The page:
In honor of the 100th anniversary of Finland’s independence, Hungary presented the country with a unique Bogányi piano.
The piano was presented in a ceremony in Budapest, following talks between House Speaker László Kövér, and Maria Lohela, his Finnish counterpart. The instrument will be housed in Helsinki’s Sibelius Academy.
The sleek, futuristic Zengafons concert piano, developed under the inspiration of Kossuth Prize-winning pianist Gergely Bogányi (who spent part of his youth living in Finland, and who studied music at the Sibelius Academy), was first featured at a gala concert at the Academy of Music in January 2015. With a design that has led to descriptions ranging from a “Star Trek piano” to a “Batpiano”, the musician’s instrument immediately made waves with its sleek, futuristic design and its unique carbon composite soundboard.
Speaker of the Hungarian Parliament László Kövér (left), with Maria Lohela, Speaker of the Finnish Parliament, and Gergely Bogányi, pianist and piano designer, during a ceremony commemorating the gifting of a Bogányi piano to Finland in the Cupola Hall of the Hungarian Parliament Building (Photo: MTI – Tibor Illyés)
Initially, the Bogányi piano generated a significant amount of interest, both within Hungary and internationally as well. An article in UK newspaper The Guardian described the instrument as
the first big redesign of the piano in more a hundred years.
In addition, the piece praised the “unique tone” of Bogányi’s creation, quoting a famed British pianist who described it in glowing terms:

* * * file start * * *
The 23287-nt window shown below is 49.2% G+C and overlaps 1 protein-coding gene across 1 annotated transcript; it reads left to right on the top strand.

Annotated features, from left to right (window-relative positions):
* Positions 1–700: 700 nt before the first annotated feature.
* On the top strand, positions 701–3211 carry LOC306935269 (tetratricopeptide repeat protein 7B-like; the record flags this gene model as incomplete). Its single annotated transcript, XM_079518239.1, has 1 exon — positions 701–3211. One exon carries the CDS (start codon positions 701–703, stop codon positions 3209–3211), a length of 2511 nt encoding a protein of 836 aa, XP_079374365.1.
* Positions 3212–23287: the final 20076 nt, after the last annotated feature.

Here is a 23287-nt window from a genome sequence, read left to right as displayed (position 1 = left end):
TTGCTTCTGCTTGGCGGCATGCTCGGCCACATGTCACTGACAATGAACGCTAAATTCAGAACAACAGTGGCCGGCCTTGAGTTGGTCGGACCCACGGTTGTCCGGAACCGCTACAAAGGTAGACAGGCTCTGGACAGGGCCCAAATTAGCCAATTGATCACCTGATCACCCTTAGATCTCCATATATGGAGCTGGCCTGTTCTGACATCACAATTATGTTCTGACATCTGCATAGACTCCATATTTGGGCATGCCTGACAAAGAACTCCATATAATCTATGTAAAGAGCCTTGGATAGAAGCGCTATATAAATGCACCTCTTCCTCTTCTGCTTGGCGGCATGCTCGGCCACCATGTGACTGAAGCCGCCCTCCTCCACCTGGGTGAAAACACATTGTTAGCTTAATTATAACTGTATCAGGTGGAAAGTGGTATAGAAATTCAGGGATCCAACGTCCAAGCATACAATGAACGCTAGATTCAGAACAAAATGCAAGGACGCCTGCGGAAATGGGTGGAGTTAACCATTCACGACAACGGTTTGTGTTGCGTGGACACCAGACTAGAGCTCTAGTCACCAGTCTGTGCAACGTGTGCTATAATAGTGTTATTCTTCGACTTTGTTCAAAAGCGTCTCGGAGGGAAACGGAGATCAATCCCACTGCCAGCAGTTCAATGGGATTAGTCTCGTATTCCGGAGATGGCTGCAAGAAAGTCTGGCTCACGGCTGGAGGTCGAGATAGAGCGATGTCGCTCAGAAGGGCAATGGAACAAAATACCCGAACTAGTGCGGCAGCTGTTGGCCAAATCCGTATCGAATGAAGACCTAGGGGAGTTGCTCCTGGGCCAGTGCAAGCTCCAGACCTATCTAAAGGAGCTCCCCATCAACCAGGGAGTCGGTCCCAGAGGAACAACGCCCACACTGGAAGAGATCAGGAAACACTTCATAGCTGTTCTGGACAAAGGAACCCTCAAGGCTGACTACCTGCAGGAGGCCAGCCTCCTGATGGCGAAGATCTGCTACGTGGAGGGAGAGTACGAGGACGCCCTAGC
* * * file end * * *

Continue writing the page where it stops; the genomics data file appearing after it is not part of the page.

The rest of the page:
It feels like you are in a spaceship, like you are hovering above gravity. When you play a lot of notes, or you play a chord, the sensation is different. It’s super-clear.
The Hungarian instrument also found a positive reception in international and local news outlets worldwide, such as Slate, which called it a “radical redesign of the grand piano” that was extremely ambitious in scope.
Musical Success, Business Failure
Despite the initial warm reception, however, the Bogányi piano, with its 200,000-euro price-tag, has hardly been a successful venture. When it first debuted, one of the distinctive instruments was purchased by Budapest’s Aria Hotel. And while some press reports indicated that the company had sold two additional Bogányi pianos to an unnamed European buyer, financial statements obtained by left-wing Hungarian news site 444.hu indicate that, over the course of 2014 and 2015, Zengafons was paid for one piano, while in 2016
it recorded sales of 0 forint.
All of this was slightly offset by the fact that the Hungarian government placed a 760 million-forint (roughly 2 million euro) order for 10 Bogányi pianos, including the one just gifted to Finland. Even this, however, does not seem to have been enough to forestall the company’s financial troubles: earlier this year, the Hungarian National Bank (MNB) forced Zengafons to repay the 60 million-forint (190,000 euro) grant it had received from the bank due to unspecified breaches of contract. Whether new Bogányi pianos will continue to be produced is currently unknown.
Via MTI, Hungary Matters, the Guardian, index.hu, mno.hu, 444.hu, and Slate